Armstrong won't waltz in as leader

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BRUSSELS, Belgium --- Lance Armstrong might have to accept a supporting role to Astana teammate Alberto Contador in next year's Tour de France, the team cycling director said Thursday.

Johan Bruyneel ruled out a departure from Astana by Spain's Contador, who won the Tour de France, Italy's Giro and Spain's Vuelta in little over a year.

The two will have to cooperate, he said.

"At the end of the day, the strongest rider will be supported, regardless of that person's name or what they've accomplished in the past," Bruyneel said in a press release.

And he left no doubt who was strongest now.

"Alberto has had a magnificent year and is currently the best professional cyclist in the world," Bruyneel said.

After leading Armstrong to seven Tour victories before his initial retirement in 2005, Bruyneel took Contador to victory in the 2007 Tour, and after Astana was denied entry this year, Contador won the Giro and Vuelta instead.

"Lance must prove that he has the physical ability to win big races," Bruyneel said.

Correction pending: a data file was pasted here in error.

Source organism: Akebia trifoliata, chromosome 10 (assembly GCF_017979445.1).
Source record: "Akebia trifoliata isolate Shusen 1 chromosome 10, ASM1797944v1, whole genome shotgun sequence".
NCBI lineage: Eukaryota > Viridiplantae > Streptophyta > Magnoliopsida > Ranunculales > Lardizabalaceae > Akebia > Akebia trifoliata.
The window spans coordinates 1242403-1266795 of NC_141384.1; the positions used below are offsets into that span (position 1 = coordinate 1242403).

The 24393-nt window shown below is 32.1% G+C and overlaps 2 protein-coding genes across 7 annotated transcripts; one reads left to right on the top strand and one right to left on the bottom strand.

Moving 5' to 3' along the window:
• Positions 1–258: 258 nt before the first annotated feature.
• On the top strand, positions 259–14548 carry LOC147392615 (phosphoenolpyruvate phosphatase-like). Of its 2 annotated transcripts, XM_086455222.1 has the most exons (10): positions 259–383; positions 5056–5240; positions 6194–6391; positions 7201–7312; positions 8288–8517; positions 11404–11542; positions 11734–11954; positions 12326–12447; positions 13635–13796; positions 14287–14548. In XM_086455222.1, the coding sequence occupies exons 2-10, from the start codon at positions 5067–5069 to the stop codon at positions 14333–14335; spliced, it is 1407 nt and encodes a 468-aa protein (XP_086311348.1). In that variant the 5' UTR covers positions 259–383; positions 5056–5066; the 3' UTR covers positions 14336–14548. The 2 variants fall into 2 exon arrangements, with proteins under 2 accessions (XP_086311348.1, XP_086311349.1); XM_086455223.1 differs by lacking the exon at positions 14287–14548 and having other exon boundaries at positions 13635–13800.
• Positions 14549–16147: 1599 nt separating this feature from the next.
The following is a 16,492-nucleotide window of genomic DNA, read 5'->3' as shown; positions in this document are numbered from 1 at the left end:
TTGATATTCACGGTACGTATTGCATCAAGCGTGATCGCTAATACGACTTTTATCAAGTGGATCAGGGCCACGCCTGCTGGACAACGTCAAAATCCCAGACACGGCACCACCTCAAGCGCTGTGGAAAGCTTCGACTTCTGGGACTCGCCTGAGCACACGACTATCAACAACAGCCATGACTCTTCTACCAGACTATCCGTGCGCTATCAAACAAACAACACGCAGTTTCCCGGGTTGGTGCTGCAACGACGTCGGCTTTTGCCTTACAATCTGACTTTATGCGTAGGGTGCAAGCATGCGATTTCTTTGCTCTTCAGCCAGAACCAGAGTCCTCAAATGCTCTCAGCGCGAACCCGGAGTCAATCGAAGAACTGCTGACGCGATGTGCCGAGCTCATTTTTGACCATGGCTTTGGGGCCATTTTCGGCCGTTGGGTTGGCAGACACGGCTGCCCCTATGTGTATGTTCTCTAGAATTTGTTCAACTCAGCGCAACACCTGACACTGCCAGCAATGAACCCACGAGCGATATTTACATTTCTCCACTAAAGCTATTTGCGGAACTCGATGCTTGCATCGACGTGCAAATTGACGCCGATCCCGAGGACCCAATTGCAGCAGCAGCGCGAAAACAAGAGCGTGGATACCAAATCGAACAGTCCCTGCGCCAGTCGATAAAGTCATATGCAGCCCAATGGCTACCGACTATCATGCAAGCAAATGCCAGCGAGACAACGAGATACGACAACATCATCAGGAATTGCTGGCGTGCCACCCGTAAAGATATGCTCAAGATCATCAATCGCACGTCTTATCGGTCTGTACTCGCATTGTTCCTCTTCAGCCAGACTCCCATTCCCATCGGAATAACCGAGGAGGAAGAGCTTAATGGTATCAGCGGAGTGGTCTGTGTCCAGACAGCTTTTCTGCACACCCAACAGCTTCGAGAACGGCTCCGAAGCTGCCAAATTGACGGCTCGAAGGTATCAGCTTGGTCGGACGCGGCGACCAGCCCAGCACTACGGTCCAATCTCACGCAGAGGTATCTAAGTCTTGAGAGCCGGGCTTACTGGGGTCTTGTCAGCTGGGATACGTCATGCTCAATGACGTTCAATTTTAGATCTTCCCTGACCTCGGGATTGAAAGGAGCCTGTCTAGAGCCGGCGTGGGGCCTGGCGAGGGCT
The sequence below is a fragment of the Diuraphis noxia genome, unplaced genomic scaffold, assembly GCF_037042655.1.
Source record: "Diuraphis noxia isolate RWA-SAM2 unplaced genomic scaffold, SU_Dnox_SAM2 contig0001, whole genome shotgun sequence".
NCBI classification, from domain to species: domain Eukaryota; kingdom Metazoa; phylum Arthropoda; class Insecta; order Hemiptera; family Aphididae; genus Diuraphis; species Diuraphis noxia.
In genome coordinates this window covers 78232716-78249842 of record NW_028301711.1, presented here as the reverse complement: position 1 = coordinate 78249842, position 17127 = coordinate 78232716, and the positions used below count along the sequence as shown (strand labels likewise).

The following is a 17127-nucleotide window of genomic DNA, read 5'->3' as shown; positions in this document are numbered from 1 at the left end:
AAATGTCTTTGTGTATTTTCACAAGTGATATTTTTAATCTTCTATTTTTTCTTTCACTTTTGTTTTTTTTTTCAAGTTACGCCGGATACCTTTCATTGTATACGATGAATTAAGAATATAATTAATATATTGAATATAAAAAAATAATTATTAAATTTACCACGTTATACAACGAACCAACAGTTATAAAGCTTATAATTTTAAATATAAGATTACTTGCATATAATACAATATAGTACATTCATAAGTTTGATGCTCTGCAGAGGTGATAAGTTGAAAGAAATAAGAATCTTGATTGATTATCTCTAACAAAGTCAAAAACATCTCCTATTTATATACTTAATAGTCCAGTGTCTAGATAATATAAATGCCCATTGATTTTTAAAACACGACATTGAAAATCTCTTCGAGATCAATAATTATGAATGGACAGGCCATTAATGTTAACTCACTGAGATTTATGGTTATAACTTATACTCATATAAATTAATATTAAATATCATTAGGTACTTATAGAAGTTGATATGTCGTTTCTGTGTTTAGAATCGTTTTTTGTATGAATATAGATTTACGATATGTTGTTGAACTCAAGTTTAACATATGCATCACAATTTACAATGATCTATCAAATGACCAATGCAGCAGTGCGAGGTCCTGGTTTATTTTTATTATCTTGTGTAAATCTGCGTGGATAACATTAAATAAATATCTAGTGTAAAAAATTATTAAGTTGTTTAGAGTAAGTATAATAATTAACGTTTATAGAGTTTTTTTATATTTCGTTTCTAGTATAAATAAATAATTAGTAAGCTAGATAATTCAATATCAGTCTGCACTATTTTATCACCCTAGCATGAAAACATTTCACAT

When the 37-year-old Arm-strong announced his comeback and intention to compete for an eighth Tour title next season, it clashed with the ambitions of Contador, who insisted the leadership of Astana should be his.

The Spaniard let it be known he would leave if he was given a secondary role supporting Armstrong.

Bruyneel ruled that out on Thursday.

BANNED: Cyclist Riccardo Ricco was banned for two years by the Italian Olympic Committee after admitting to doping during the Tour de France.

Ricco tested positive for CERA, an advanced version of the blood booster EPO, after winning two stages of this year's Tour. He admitted taking the banned substance and was hoping for a reduced ban.

The Italian Olympic body, CONI, reduced the doping part of the ban by six months from the maximum two years.

But it also added six months because Ricco had gone to a physician who had already been banned for doping violations, Carlo Santuccione.


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